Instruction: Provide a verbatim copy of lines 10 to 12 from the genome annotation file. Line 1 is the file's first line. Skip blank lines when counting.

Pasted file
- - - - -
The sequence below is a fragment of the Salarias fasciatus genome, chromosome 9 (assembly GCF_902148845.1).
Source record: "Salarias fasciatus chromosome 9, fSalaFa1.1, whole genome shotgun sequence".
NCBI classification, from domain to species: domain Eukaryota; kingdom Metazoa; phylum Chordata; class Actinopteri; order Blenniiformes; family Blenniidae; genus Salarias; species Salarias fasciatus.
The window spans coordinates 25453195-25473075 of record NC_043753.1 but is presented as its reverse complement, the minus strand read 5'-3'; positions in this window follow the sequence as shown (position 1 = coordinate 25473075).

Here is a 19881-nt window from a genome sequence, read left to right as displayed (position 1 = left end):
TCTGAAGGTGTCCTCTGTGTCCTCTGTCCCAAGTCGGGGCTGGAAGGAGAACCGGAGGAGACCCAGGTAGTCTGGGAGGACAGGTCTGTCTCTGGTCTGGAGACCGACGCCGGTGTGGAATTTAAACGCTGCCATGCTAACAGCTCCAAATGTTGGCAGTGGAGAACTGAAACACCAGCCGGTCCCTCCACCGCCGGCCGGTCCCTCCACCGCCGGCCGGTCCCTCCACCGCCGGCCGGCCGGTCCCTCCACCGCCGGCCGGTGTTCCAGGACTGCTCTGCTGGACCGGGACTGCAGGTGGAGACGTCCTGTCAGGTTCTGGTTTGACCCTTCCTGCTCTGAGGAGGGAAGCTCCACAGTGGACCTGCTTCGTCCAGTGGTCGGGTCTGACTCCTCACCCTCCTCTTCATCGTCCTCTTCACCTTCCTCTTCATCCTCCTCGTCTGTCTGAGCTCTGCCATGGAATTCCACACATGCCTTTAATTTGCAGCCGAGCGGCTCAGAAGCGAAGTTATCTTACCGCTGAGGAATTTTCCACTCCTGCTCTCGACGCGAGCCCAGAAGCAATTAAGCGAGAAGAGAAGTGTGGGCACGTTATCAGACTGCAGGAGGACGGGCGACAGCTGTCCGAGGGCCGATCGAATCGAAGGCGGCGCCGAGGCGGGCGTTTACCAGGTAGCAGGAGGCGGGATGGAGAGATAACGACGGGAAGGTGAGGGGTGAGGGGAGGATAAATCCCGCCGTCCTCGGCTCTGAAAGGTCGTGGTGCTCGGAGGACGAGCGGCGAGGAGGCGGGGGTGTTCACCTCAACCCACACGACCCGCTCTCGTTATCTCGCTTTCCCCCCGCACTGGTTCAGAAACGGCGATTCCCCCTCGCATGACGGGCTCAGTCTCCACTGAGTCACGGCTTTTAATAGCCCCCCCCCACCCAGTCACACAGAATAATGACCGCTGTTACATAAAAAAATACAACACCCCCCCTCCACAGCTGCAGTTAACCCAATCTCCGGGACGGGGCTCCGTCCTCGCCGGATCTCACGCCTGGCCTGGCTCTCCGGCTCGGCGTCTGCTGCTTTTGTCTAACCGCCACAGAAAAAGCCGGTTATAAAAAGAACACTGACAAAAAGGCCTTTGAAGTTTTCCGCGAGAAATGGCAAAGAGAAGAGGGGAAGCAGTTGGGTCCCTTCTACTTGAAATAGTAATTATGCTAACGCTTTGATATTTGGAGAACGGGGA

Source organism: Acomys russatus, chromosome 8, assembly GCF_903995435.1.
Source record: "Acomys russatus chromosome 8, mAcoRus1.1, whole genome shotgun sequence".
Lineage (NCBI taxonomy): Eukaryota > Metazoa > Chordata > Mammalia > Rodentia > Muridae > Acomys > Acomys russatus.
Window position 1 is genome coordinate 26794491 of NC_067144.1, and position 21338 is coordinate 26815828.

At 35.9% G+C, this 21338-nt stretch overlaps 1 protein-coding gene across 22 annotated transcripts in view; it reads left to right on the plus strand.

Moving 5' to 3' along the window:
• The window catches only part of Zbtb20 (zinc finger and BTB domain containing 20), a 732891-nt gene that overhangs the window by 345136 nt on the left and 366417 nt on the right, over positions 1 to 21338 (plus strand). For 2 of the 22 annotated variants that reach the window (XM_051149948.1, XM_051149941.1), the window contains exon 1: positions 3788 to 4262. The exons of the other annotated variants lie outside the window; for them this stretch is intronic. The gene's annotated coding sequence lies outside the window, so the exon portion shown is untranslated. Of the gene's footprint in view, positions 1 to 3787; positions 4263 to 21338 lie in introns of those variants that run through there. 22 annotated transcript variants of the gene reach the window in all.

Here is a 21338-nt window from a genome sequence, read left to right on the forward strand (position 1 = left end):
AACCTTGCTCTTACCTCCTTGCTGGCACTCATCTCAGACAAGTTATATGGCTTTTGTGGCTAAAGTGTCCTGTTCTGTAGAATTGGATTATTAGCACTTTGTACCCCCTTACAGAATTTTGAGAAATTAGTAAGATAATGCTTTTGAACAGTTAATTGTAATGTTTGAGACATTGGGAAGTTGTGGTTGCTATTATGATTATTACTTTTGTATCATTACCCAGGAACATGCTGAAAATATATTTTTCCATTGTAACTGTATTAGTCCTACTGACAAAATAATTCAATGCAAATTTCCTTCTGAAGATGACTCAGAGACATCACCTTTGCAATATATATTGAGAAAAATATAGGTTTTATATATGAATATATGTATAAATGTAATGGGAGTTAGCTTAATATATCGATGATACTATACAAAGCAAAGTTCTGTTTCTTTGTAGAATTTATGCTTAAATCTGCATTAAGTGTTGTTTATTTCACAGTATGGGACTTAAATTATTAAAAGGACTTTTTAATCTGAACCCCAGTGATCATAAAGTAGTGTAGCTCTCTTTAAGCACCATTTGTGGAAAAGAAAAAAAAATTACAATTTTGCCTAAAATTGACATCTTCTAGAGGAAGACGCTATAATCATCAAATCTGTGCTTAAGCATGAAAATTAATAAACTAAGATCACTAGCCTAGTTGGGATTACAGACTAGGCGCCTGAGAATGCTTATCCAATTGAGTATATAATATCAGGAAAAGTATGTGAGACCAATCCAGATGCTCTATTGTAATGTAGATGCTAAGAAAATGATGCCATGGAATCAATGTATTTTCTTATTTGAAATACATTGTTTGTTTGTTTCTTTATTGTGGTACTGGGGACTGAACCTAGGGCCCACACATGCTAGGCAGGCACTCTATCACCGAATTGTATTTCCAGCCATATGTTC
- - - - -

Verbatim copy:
Window position 1 is genome coordinate 26794491 of NC_067144.1, and position 21338 is coordinate 26815828.

At 35.9% G+C, this 21338-nt stretch overlaps 1 protein-coding gene across 22 annotated transcripts in view; it reads left to right on the plus strand.

Moving 5' to 3' along the window: